Some Social Security benefits
You spent the past 40 years fattening the U.S. Treasury, thanks to those dang Social Security taxes that came out of every paycheck. Now you're retiring, and it's time to get your tax money back, free and clear, right?
Well, maybe. Maybe not.
Generally, if Social Security benefits are your only income, your benefits are not taxable. But if you collect Social Security plus other income, as much as 85 percent of those government checks could be subject to tax. To figure out just how much in taxes your Social Security might cost you, you'll have to do some calculating using the work sheet found in your tax Form 1040 or 1040A.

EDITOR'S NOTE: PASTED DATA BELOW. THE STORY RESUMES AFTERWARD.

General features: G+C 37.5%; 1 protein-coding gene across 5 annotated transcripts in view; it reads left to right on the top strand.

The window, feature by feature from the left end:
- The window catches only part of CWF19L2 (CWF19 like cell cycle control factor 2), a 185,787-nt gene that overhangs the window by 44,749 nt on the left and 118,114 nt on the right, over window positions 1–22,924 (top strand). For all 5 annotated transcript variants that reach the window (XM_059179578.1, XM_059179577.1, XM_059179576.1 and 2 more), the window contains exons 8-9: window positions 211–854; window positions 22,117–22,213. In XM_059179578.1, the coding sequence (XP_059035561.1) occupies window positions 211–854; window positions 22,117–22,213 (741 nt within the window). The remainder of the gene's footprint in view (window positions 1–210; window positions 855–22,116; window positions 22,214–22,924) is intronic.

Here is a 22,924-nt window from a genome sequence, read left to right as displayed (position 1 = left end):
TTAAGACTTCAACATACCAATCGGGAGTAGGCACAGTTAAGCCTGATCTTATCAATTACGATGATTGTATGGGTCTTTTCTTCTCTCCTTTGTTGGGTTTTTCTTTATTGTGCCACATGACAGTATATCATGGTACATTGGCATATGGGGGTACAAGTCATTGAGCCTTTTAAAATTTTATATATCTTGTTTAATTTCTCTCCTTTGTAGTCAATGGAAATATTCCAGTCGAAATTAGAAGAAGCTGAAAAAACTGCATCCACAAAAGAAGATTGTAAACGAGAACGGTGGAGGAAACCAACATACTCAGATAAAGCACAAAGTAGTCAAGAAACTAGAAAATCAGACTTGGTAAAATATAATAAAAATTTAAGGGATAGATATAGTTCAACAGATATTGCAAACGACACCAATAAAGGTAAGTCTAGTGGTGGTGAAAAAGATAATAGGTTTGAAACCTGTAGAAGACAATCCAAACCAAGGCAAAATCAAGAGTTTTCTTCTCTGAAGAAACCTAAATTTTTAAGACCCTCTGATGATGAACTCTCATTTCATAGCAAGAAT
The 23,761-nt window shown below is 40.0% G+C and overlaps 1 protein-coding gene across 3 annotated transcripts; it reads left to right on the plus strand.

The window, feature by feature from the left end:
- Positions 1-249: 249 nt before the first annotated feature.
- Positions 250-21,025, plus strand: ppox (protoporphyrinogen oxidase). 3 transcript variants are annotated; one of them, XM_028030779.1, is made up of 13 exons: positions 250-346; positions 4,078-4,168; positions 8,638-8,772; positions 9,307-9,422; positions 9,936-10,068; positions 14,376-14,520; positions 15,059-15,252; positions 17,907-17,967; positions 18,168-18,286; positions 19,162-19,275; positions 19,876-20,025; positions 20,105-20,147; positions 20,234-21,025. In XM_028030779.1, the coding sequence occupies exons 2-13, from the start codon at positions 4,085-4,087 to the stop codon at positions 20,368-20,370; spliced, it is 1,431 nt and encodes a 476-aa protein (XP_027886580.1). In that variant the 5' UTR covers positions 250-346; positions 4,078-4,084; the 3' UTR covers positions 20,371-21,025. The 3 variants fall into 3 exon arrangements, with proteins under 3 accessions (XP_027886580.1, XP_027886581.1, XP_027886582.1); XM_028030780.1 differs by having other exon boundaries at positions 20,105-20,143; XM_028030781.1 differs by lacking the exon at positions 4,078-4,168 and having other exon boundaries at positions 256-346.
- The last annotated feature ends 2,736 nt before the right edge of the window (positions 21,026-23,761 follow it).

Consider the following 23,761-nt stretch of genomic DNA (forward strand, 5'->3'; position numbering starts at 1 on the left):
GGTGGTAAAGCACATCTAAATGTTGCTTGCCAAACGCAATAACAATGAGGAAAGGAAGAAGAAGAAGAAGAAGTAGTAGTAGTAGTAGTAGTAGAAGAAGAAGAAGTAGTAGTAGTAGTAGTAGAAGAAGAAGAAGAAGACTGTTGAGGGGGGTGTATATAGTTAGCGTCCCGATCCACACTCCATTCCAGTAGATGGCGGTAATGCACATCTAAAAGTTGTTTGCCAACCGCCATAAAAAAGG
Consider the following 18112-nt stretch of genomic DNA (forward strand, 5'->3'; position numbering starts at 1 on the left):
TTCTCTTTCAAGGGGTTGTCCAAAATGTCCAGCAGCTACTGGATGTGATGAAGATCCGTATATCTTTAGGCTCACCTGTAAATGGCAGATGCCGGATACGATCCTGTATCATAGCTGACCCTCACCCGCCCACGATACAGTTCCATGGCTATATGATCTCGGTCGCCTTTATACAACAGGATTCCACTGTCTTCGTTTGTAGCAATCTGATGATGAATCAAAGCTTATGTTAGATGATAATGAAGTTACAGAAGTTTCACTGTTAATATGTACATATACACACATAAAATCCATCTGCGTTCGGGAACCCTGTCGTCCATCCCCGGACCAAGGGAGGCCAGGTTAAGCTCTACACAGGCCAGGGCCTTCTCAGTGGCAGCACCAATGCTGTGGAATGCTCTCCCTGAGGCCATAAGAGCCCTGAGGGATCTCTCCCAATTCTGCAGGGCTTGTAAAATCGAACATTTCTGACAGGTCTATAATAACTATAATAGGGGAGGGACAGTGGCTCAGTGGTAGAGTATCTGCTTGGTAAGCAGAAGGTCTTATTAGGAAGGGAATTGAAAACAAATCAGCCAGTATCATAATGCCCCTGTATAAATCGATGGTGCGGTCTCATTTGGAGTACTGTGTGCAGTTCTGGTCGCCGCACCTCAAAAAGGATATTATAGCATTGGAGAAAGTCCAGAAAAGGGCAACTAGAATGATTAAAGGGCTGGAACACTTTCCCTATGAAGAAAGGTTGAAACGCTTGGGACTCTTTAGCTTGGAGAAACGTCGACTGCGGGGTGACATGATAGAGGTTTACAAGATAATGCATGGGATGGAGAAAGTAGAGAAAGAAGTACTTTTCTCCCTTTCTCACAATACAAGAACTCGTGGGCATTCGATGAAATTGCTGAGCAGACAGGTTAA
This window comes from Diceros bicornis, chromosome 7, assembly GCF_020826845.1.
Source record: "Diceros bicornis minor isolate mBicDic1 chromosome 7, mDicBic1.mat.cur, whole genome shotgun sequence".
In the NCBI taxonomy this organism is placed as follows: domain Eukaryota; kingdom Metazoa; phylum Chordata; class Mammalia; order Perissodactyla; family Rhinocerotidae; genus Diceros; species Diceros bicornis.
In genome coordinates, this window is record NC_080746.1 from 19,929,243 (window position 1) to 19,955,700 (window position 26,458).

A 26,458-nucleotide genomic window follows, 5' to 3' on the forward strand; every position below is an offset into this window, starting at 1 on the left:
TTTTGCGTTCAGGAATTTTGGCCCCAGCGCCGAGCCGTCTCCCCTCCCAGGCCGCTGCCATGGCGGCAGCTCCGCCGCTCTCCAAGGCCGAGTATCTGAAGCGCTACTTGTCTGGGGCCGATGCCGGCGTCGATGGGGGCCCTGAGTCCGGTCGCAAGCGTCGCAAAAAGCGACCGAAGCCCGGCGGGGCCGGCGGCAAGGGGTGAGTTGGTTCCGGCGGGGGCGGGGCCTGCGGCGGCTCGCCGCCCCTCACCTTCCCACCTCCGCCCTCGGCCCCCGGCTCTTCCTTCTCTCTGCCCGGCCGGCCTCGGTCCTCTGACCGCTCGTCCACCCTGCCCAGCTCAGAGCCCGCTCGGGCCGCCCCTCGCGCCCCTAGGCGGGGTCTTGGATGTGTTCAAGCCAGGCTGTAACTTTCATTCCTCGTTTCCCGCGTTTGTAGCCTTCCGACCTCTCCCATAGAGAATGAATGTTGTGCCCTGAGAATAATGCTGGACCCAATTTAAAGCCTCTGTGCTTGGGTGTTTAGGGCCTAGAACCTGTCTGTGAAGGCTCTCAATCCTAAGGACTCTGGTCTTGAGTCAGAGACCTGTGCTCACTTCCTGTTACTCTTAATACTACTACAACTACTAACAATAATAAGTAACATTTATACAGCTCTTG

If you discover that you will owe taxes on some of your Social Security benefits, there are two ways to deal with them. You can make estimated tax payments on the government check amounts. Or you can have federal income tax withheld from your benefits by completing Form W-4V, Voluntary Withholding Request, and filing it with the Social Security Administration.